A patient will need to undergo a blood and bone marrow donation for the following reasons:
Every year, more than 10,000 people in the U.S. for example, are diagnosed with life-threatening diseases, such as leukemia or lymphoma, for for the best solution is a stem cell transplant.
Donated blood stem cells are required for these transplantations. You might be considering donating blood or bone marrow because someone in your family needs a stem cell transplant and doctors think you can be compatible with that individual.
Or perhaps you want to help another person, maybe even a stranger who is waiting for a stem cell transplant.
3 Potential Risks
Bone marrow donation. The most serious risk related to bone marrow donation involves the use and effects of anaesthesia during surgery.
You might feel tired and weak after surgery and have problems walking for a few days. The area in which the bone marrow was taken might feel sore for a few days.
You can take pain relievers for the pain. It might take a few weeks to make a full recovery, but you can be able to go back to your normal routine after a few days.
Peripheral blood stems cell donation. This risks of this type of stem cell donation are quite minimal.
Prior to the donation. You will be injected with medicine that increases the number of stem cells in your blood.
Side effects of this medicine can include bone pain, muscle aches, headache, fatigue, nausea, and vomiting. These usually disappear after a couple of days after you stop taking the injections.
You can also take or be prescribed pain medicine by your doctor. For the donation, you will have a catheter placed in a vein in your arm.
If the veins in your arm are too small or have thin walls you may need to have the catheter put into a larger one in your chest, neck or groin.
This rarely causes side effects, complications that occur include air trapped between your lungs and your chest wall (pneumothorax), bleeding and infection.
During the donation, you might feel lightheaded or have chills, numbness or tingly around the mouth and cramp in your hands. The go away after the donation.
4 Preparing for your Procedure
If you have the desire to donate stem cells, in order to prepare for the procedure you can talk to your doctor or contact the National Bone Marrow Donor Program, this is a federally funded nonprofit organization that keeps a database of volunteers who are willing to donate.
If you decide to donate, the process and possible risks of donating will be clearly explained to you. You will then be asked to sign a consent form.
After you agree to be a donor, you will have a test called human leukocyte antigen (HLA) typing. HLAs are [reteins that are found in most cells in your body.
These tests help in the matching up of donors and recipients. A close match increases the chances that the transplant will be successful.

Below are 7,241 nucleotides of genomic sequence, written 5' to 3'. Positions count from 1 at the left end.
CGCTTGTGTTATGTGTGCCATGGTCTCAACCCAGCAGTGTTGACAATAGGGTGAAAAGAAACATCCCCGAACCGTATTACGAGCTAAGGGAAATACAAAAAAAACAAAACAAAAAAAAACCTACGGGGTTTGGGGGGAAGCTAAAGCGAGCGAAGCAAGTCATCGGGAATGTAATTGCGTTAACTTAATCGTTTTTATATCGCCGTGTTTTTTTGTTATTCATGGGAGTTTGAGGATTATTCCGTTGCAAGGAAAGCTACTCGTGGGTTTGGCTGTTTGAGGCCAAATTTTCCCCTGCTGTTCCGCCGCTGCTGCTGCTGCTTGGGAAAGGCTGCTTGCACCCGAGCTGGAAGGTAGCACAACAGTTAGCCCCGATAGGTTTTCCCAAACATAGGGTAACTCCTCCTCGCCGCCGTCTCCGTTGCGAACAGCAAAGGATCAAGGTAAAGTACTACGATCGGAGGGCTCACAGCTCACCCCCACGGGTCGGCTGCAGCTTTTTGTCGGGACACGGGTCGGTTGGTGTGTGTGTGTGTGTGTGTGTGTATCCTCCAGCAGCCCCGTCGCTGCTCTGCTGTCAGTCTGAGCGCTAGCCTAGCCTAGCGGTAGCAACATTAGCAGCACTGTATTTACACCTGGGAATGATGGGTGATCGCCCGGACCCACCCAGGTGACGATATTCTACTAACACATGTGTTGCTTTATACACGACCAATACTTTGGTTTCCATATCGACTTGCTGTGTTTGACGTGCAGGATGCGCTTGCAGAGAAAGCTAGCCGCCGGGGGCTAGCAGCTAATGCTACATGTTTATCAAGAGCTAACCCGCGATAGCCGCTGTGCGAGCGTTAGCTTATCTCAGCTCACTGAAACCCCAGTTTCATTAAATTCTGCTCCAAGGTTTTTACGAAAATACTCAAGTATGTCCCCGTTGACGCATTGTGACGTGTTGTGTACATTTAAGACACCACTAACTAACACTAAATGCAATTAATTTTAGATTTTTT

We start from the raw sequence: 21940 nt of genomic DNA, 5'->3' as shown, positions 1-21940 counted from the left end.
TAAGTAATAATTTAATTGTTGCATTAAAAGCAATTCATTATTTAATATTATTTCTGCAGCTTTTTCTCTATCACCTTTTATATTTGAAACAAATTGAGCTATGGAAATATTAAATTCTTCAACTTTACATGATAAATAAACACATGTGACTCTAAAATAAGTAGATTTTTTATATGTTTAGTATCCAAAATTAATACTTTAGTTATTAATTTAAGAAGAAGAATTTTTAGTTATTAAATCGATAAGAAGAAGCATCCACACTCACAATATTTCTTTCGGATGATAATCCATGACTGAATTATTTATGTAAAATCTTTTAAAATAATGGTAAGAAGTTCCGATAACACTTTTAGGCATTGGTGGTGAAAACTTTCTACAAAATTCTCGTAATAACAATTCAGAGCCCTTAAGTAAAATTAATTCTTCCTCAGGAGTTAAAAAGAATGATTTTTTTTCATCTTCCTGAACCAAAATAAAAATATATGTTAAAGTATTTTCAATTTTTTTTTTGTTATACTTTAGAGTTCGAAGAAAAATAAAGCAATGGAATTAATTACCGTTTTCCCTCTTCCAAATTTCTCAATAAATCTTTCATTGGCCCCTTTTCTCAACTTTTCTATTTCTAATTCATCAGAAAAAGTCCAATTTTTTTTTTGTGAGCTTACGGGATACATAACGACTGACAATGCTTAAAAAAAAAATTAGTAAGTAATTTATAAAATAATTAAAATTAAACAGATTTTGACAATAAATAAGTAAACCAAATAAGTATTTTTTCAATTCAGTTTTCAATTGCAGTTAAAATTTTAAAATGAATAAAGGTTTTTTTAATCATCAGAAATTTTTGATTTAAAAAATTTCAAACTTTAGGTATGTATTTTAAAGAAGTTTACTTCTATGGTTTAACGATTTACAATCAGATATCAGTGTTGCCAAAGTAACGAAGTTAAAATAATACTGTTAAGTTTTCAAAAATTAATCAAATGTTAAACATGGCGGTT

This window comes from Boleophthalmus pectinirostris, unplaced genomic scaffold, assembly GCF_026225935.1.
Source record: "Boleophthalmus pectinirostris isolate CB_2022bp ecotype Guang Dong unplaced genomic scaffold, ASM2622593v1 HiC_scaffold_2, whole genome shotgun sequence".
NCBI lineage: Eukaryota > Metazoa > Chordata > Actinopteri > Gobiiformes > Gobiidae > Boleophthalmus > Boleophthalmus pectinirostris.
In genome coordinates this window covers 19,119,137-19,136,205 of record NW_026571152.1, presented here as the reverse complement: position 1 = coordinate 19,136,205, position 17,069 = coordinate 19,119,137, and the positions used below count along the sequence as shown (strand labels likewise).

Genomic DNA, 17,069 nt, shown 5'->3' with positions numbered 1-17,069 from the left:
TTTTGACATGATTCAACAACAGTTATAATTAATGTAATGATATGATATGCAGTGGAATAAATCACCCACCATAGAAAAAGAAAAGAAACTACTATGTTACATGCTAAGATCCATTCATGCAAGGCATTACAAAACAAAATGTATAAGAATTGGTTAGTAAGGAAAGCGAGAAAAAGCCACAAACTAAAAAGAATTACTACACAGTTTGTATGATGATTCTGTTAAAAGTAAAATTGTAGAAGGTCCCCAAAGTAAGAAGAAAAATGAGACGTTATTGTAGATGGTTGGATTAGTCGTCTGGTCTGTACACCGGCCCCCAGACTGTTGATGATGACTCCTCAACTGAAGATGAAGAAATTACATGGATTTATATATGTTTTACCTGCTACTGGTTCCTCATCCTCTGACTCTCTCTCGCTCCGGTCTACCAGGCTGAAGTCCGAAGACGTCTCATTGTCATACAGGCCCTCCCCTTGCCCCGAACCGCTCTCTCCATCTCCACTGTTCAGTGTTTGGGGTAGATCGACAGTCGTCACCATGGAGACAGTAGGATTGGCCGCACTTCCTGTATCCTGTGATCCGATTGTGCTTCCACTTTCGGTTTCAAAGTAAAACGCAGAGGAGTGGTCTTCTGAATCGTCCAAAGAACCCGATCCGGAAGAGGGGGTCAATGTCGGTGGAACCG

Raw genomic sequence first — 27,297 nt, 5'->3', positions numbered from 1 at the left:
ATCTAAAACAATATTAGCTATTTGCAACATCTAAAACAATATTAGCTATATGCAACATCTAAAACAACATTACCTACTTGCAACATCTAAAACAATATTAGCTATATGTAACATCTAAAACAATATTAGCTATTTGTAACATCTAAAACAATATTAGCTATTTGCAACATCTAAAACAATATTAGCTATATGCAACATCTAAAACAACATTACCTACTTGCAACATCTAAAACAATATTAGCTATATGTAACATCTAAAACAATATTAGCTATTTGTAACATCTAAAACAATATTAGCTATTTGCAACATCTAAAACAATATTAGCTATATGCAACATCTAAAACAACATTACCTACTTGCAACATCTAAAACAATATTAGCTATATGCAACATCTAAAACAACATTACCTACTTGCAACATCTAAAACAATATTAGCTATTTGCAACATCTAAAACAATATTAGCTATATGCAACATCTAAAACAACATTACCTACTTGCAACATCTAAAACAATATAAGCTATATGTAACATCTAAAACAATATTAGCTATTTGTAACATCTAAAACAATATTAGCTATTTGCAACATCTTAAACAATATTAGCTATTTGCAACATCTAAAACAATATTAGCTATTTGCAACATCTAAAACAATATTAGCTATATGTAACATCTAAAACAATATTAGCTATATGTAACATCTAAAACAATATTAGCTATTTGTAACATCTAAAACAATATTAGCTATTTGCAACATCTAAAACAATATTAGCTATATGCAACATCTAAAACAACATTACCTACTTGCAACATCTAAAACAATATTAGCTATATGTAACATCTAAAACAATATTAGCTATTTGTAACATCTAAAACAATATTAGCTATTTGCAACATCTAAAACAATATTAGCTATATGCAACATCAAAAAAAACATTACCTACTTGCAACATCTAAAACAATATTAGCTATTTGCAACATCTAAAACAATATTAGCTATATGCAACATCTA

If you sign up with donor registry, you may or may not be matched up with someone who needs a blood stem cell transplant.
However, if HLA typing shows that you are a match, you will undergo additional tests to make sure that you do not have any genetic or infectious diseases that can b passed to the transplant recipient.
You doctor will ask about your health and family history to make sure that donation will be safe for you.
A donor registry may also ask you to make a financial contribution to cover the cost of screening and adding you to the registry, but this is usually voluntary.
If you are identified as a match for an individual who needs a transplant, the cost related to collecting stem cells for donation will be paid by that person or by his or her health insurance.
Read on to learn more about what to expect before, during, and after your blood and bone marrow donation.
Bone marrow donation. Collecting bone marrow is a type of surgery and is carried out in an operating room. You will be given anaesthesia for the procedure.
Needles will be inserted through the skin into the bone to draw bone marrow. This process generally takes one to two hours. After bone marrow is collected, you will be taken to the recovery room while the anaesthesia wears off.
You may be then taken to a hospital room where the nursing staff can monitor you. When you are fully alert and able to eat and drink, you will be released from the hospital.
Peripheral blood stems cell donation. If blood stem cells are going to be collected from your blood, you will be given injections of a medicine that stimulates the production of blood stem cells so that more are circulating in your bloodstream.
The medication is usually started the several days before you are going to donate. During donation, blood is taken out through a catheter in a vein in your arm.
The blood is ten sent to a machine that takes out the stem cells. The rest of the blood is then returned to you through a vein in your arm. This process is known as apheresis.
It normally takes two to six hours and is done as an outpatient procedure. You will typically undergo two apheresis sessions, depending on how may blood stem cells are needed.
After the procedure. Recovery times vary depending on the individual and the type of donation. But most blood stem cell donors are able to return to their usual activities within a few days to a week after donation.
6 Procedure Results
The results of a blood and bone marrow donation will be given by your doctor.
Bone marrow or blood stem cells are taken and await possible transplantation.
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